It doesn’t matter if you’ve just spent 30 minutes in the regular TSA queues, less than 5 minutes in the TSA Pre-Check line or 1 minute in the CLEAR area, all lines eventually lead to, not Rome, but the X-ray machines.
Once you’re there, it doesn’t matter if you’ve done this a bajillion times before, or even if you haven’t and know what to do to get you through X-ray quickly, you might go through the machine and get the random beeping alarm. Or maybe you got the dreaded SSSS on your boarding pass.
Either way, the TSA workers pull you aside and say you have to go through a secondary screening. It usually just involves them swabbing your hands (and/or your cell phone, laptop, food, bag, shoes, etc.), putting the swab in an Explosives Trace Detector (ETD) and, when given the all-clear, you’re told you can be on your merry way.
But why are they doing that? And why YOU?
The “why you” is pretty simple – it’s usually at random. Unless you’re on the super-secret list that increases your chances of getting SSSS on your boarding pass, the TSA’s machines are said to pick people at random for swabbing.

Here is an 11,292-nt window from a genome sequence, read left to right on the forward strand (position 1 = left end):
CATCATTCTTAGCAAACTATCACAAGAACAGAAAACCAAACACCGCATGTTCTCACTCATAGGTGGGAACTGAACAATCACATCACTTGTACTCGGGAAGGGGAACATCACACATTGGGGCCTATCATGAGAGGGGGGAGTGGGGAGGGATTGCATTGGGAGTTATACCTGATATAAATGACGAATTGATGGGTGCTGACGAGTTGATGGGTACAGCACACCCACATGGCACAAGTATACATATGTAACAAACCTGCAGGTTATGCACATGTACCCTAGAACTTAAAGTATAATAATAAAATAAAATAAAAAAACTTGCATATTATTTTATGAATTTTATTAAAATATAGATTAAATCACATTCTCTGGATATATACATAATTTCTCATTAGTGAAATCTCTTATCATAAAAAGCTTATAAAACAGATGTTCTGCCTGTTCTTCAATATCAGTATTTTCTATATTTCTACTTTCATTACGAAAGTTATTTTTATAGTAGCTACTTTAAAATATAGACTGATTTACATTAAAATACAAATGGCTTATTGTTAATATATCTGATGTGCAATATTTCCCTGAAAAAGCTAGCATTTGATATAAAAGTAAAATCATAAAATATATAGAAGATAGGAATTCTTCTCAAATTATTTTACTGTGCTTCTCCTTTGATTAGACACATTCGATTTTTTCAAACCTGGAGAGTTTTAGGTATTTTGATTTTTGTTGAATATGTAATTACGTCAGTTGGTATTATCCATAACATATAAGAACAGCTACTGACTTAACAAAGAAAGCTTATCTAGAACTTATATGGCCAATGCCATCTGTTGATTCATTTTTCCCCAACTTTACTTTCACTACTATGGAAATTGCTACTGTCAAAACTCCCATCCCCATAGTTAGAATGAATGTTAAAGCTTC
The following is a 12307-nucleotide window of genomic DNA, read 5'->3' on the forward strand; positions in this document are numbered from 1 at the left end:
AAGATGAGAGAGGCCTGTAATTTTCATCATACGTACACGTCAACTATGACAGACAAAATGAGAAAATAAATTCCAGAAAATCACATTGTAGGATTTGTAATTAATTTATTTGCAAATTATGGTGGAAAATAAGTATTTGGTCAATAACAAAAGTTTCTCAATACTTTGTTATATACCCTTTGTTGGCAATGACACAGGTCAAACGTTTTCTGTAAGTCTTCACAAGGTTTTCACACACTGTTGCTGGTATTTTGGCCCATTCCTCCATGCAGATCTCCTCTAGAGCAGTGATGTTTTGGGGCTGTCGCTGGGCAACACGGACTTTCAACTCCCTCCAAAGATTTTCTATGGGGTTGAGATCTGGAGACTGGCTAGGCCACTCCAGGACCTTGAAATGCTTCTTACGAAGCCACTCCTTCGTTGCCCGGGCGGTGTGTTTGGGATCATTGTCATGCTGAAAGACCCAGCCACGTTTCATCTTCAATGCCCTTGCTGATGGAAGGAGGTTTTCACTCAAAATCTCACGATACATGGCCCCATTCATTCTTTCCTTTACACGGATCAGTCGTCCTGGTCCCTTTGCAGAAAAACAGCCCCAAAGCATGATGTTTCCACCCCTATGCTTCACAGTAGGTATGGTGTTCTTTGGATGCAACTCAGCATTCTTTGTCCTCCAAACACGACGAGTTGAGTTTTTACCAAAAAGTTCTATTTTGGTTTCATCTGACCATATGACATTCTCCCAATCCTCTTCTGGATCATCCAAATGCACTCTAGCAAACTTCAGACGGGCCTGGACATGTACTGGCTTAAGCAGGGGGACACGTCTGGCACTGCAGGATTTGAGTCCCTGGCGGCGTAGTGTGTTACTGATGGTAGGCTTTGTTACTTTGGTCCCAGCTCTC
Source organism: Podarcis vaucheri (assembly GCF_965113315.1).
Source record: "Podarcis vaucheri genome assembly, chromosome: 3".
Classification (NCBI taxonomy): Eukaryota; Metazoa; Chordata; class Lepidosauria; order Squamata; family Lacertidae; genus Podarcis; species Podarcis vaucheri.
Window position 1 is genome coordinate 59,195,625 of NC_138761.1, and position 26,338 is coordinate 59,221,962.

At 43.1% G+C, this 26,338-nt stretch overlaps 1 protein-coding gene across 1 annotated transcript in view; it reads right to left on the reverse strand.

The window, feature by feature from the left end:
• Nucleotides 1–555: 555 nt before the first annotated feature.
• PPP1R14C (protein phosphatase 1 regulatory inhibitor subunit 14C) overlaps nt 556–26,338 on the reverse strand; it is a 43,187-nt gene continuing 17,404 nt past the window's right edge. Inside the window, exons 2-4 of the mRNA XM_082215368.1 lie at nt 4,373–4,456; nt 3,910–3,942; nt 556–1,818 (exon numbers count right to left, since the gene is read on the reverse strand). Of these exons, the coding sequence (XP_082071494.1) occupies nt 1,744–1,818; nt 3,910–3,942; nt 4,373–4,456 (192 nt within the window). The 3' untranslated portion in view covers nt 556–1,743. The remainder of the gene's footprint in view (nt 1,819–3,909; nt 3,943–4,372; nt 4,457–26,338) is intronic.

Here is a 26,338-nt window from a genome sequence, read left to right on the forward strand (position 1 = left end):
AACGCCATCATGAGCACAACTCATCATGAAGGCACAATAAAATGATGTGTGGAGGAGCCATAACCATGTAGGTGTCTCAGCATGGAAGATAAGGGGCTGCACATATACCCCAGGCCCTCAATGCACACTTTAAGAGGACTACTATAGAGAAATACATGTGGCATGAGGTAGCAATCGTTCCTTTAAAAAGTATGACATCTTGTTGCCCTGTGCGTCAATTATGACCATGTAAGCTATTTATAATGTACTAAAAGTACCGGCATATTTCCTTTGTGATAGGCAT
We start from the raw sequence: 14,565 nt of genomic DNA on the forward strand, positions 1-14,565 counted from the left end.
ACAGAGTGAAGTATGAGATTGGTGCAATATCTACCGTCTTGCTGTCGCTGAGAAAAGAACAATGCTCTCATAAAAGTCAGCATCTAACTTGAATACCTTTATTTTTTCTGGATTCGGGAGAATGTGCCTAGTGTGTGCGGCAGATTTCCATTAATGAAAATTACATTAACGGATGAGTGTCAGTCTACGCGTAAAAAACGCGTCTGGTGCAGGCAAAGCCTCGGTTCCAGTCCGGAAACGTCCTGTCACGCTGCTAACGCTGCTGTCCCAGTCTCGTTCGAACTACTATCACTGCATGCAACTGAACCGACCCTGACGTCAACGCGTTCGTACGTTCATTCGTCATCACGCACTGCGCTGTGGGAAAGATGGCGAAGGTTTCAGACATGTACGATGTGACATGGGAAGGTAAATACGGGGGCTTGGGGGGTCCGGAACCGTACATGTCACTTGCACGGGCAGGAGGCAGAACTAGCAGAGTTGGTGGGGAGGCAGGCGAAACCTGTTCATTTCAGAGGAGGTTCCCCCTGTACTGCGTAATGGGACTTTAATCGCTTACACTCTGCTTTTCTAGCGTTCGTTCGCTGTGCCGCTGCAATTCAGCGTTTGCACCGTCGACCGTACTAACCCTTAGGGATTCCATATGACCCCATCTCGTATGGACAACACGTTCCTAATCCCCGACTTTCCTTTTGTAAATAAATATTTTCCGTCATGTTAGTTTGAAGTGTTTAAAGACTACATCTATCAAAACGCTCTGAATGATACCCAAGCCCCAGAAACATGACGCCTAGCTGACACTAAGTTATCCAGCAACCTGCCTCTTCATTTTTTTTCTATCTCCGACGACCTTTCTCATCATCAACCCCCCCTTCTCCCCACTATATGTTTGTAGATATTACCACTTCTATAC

As for the why, they’re usually checking for traces of explosives. These could include:
- NG (nitroglycerin)
- ANFO (ammonium nitrate/fuel oil)
- PETN (pentaerythritol tetranitrate)
- RDX (nitramide)
- TNT (trinitrotoluene)
- Tetryl (trinitrophenylmethylnitramine)
- Semtex (plastic explosives)
- HMX (octogen)
- GSR (gunshot residue)
(Heads up that there’s no specific list of what the TSA is looking for – that information is “Sensitive Security Information (SSI),” but the above are some of the items that potentially make things go “BOOM,” so…)
Anyway, if they decide to swab your phone, laptop, food, bag or shoes, there’s isn’t much you can do – hopefully you wouldn’t have anything on those that would cause a problem when their swab goes through the ETD (or if you think they might, wipe them down beforehand). However, your hands have a higher chance of an issue, since they can potentially handle things that have, for example, glycerine or nitrates, since there are lots of typical, everyday items that have those chemicals in them. So just in case, here’s how to help avoid getting a false positive on a hand swab test.
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This post first appeared on Your Mileage May Vary